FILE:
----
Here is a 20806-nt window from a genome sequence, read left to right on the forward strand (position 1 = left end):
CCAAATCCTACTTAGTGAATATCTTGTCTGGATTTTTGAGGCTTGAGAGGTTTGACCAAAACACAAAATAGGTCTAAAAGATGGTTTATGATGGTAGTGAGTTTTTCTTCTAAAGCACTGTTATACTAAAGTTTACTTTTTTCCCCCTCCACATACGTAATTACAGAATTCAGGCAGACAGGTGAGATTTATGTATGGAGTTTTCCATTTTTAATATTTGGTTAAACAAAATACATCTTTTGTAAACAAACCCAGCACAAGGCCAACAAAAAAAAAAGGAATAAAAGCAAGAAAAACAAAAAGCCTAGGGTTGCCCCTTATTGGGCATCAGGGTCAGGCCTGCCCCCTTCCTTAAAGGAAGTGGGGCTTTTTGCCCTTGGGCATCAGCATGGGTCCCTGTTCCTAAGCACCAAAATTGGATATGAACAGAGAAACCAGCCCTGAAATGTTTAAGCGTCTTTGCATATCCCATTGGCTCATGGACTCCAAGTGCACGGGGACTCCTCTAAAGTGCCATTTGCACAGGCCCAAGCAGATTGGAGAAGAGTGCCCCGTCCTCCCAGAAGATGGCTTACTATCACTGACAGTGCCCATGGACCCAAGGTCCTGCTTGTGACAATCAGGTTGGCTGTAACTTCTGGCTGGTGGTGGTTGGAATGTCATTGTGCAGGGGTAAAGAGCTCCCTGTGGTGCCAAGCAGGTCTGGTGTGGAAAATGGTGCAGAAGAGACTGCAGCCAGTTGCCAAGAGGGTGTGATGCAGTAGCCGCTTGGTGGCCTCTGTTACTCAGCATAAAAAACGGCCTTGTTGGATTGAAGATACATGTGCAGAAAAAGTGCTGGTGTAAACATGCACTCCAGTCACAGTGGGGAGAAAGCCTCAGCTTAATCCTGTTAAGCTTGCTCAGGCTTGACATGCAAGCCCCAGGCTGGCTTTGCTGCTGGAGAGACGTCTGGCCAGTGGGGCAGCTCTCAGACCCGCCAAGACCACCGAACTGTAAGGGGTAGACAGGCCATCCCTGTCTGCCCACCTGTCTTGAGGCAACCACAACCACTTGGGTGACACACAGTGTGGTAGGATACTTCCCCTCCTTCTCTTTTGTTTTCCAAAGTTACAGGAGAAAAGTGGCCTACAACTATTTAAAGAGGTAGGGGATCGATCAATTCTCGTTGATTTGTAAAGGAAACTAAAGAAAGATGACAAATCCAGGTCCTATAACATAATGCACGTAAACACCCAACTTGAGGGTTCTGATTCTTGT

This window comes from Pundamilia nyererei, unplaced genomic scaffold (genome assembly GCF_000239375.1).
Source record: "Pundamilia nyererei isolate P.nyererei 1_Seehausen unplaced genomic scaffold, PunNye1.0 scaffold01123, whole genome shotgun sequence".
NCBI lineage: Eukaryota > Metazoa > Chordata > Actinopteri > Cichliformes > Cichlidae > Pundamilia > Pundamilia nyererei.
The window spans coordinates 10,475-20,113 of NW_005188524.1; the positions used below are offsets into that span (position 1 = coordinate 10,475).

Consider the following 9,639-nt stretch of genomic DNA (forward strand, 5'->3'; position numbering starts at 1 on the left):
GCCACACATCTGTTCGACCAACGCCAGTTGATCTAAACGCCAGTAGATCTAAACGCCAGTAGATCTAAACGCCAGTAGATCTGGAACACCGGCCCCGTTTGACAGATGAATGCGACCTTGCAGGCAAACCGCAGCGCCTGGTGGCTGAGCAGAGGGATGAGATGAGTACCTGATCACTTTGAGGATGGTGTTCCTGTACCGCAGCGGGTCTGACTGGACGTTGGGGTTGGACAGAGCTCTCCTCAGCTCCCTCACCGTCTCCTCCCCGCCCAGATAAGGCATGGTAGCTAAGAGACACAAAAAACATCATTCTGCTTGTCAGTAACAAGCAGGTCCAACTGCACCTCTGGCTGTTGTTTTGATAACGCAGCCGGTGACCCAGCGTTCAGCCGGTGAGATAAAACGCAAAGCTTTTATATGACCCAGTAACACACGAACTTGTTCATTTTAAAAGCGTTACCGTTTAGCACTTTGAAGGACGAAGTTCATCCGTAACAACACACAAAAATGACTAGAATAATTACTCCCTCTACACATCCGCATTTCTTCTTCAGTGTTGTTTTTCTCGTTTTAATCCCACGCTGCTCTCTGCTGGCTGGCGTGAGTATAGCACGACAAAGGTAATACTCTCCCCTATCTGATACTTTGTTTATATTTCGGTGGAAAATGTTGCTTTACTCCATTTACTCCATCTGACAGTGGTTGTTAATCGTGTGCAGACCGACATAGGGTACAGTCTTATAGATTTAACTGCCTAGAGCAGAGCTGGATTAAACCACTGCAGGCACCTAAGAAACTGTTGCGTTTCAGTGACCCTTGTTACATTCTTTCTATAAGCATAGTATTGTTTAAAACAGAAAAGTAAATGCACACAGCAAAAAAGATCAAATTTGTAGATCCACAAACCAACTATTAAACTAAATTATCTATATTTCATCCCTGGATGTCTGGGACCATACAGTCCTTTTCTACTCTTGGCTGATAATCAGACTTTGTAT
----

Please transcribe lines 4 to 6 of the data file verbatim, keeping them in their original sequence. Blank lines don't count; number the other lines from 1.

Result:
Source record: "Pundamilia nyererei isolate P.nyererei 1_Seehausen unplaced genomic scaffold, PunNye1.0 scaffold01123, whole genome shotgun sequence".
NCBI lineage: Eukaryota > Metazoa > Chordata > Actinopteri > Cichliformes > Cichlidae > Pundamilia > Pundamilia nyererei.
The window spans coordinates 10,475-20,113 of NW_005188524.1; the positions used below are offsets into that span (position 1 = coordinate 10,475).